I’ve signed up for one of my state bar association’s email listservs about five times in three years. I’ve subscribed five times because I’ve unsubscribed four. If you don’t know what a listserv is, the Pennsylvania Bar Association describes it as “an internet-based discussion group of individual subscribers. Discussions are accomplished through the use of e-mail.”
Listservs can be a good way to get some questions answered by attorneys that love answering questions (both correctly and incorrectly), but they can also be giant pains-in-the-ass.
Yay for Listserv!
Many states have multiple listservs, each dedicated specifically to one area of law. There are also some national listservs out there tailored to subscribers with common interests like “solo/small” law practice. By subscribing to a listserv, you get the benefit of receiving emails discussing updates in your field, difficult client scenarios and substantive discussions about nuanced state law in your field. If you are a relatively new attorney—as I am—a listserv can be a highly valuable learning tool because it’s an opportunity for you to hear about what is happening in your field.
Subscribing to a listserv also enables you to ask questions. I’ve written before about the value in asking stupid questions, and that principal still holds here. Often, when presented with a particular problem in your practice, you won’t know anyone who can directly answer your question or possibly even point you in the right direction. That’s where the listserv can come in. If you have a question that you can’t crack, you can send an email to scores of attorneys that are willing to answer your question. Advantage you.
You also aren’t alone in your need to ask questions. There are lots of other attorneys—new and old—tapping this resource for information, so it’s a great opportunity to learn where other lawyers get their answers. In my experience, folks are pretty good at showing their work in these email threads, so it allows you to go along for the ride. The really boring and very nerdy ride of knowledge. Pro-tip: If you keep all of these emails, you can also just search old email threads to see if a current question you have has been answered previously.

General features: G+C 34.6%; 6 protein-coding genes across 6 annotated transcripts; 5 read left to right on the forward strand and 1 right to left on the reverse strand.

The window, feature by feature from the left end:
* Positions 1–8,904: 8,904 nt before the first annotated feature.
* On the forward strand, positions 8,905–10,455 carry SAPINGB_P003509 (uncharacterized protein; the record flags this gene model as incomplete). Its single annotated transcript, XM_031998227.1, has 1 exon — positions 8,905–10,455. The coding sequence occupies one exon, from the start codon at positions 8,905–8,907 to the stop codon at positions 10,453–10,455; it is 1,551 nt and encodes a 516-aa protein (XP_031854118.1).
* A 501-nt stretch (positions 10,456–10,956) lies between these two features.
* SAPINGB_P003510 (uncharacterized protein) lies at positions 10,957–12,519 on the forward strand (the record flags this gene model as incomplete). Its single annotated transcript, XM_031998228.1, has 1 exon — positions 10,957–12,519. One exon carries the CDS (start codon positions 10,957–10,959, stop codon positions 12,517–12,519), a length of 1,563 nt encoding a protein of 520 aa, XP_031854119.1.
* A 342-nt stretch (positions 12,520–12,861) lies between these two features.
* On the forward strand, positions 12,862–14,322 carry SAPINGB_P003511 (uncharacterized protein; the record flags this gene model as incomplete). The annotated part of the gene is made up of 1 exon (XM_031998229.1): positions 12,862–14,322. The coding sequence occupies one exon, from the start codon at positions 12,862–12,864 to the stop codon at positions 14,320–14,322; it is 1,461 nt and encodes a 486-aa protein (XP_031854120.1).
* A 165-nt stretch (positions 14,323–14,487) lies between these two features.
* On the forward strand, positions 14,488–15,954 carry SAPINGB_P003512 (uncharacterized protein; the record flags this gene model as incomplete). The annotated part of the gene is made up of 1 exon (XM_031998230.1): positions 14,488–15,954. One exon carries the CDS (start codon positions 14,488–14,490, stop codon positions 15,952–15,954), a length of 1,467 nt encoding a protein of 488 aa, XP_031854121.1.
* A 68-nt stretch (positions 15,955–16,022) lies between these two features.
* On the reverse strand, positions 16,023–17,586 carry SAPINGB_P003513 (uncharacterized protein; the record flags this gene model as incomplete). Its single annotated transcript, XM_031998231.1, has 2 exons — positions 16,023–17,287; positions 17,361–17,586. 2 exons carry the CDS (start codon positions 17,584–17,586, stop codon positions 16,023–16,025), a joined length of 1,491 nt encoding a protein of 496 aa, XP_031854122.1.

Boo to Listserv!
Do you love getting emails? I mean, like ALL the emails in the world? Then do I have a treat for you! If, however, you don’t love getting 20 emails a day, then you may occasionally get irritated after you join the a listserv.
In a previous post, I noted a recent study that checking emails while working makes you dumber than someone on drugs doing the same kind of work. If you have the same kind of Pavlovian “STOP WHAT YOU’RE DOING, YOU HAVE EMAIL” response that I normally do, your workday may be in for a whole lot of interruptions if you subscribe to one or more lists.
I know other lawyers that specifically dedicated a new email address for these emails to alleviate the constant interruptions. I personally tried using Gmail filters to accomplish the same goal. Either of these is a better alternative than having a flood of emails in your inbox about joint-tenancy issues or some new bankruptcy case procedure, but it can still be a pain.
This is also fairly nitpicky, but if you are new to your field, you may dread reading through these emails because they will make you feel dumb and inadequate. Much of the time, the people providing answers to difficult questions on these email chains are well-reputed and very experienced attorneys. Reading over the ease with which they dissect the problems in these emails is not unlike watching Ken Jennings on “Jeopardy!;” you feel inexperienced, lost, and simple. These are discouraging feelings if you’ve never had them.
Joining up with one of your state’s listservs is still probably worth it. Aggravating, but worth it. The best advice I can give you is to make plans for the thousands of emails you’ll be getting, and be prepared to feel like an idiot. Also be prepared to learn quite a bit.